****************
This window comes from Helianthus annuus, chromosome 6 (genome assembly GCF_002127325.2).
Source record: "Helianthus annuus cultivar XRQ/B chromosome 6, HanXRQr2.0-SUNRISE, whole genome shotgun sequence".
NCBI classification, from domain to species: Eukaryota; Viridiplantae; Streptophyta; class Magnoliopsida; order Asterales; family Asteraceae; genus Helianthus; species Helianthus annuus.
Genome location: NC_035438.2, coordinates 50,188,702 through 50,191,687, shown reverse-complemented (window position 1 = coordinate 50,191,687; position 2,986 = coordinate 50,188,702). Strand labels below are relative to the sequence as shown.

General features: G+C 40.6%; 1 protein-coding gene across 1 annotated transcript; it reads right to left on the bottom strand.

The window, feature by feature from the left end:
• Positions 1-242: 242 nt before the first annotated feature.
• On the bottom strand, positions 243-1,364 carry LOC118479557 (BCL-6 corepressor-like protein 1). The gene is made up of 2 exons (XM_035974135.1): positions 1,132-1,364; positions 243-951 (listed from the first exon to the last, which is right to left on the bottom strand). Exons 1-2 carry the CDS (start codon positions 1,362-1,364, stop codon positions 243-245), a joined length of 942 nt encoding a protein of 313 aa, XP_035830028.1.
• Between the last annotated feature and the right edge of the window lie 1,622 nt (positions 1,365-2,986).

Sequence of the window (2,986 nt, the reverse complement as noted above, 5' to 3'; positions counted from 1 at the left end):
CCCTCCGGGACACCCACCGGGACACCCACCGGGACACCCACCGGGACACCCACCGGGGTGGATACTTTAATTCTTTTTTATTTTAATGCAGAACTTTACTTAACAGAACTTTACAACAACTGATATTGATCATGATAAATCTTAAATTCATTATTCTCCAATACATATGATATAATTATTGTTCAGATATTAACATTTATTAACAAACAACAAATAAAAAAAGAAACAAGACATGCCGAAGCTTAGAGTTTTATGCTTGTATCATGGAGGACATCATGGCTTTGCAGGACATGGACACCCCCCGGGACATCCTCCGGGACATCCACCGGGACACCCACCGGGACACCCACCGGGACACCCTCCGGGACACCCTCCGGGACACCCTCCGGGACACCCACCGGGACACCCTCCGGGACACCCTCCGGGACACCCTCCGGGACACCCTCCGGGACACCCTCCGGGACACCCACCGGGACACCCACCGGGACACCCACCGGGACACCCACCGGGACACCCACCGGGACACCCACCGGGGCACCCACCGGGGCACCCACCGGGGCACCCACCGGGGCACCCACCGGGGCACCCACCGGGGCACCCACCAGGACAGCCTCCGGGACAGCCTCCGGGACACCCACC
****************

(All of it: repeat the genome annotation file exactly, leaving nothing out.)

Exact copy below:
This window comes from Helianthus annuus, chromosome 6 (genome assembly GCF_002127325.2).
Source record: "Helianthus annuus cultivar XRQ/B chromosome 6, HanXRQr2.0-SUNRISE, whole genome shotgun sequence".
NCBI classification, from domain to species: Eukaryota; Viridiplantae; Streptophyta; class Magnoliopsida; order Asterales; family Asteraceae; genus Helianthus; species Helianthus annuus.
Genome location: NC_035438.2, coordinates 50,188,702 through 50,191,687, shown reverse-complemented (window position 1 = coordinate 50,191,687; position 2,986 = coordinate 50,188,702). Strand labels below are relative to the sequence as shown.

General features: G+C 40.6%; 1 protein-coding gene across 1 annotated transcript; it reads right to left on the bottom strand.

The window, feature by feature from the left end:
• Positions 1-242: 242 nt before the first annotated feature.
• On the bottom strand, positions 243-1,364 carry LOC118479557 (BCL-6 corepressor-like protein 1). The gene is made up of 2 exons (XM_035974135.1): positions 1,132-1,364; positions 243-951 (listed from the first exon to the last, which is right to left on the bottom strand). Exons 1-2 carry the CDS (start codon positions 1,362-1,364, stop codon positions 243-245), a joined length of 942 nt encoding a protein of 313 aa, XP_035830028.1.
• Between the last annotated feature and the right edge of the window lie 1,622 nt (positions 1,365-2,986).

Sequence of the window (2,986 nt, the reverse complement as noted above, 5' to 3'; positions counted from 1 at the left end):
CCCTCCGGGACACCCACCGGGACACCCACCGGGACACCCACCGGGACACCCACCGGGGTGGATACTTTAATTCTTTTTTATTTTAATGCAGAACTTTACTTAACAGAACTTTACAACAACTGATATTGATCATGATAAATCTTAAATTCATTATTCTCCAATACATATGATATAATTATTGTTCAGATATTAACATTTATTAACAAACAACAAATAAAAAAAGAAACAAGACATGCCGAAGCTTAGAGTTTTATGCTTGTATCATGGAGGACATCATGGCTTTGCAGGACATGGACACCCCCCGGGACATCCTCCGGGACATCCACCGGGACACCCACCGGGACACCCACCGGGACACCCTCCGGGACACCCTCCGGGACACCCTCCGGGACACCCACCGGGACACCCTCCGGGACACCCTCCGGGACACCCTCCGGGACACCCTCCGGGACACCCTCCGGGACACCCACCGGGACACCCACCGGGACACCCACCGGGACACCCACCGGGACACCCACCGGGACACCCACCGGGGCACCCACCGGGGCACCCACCGGGGCACCCACCGGGGCACCCACCGGGGCACCCACCGGGGCACCCACCAGGACAGCCTCCGGGACAGCCTCCGGGACACCCACC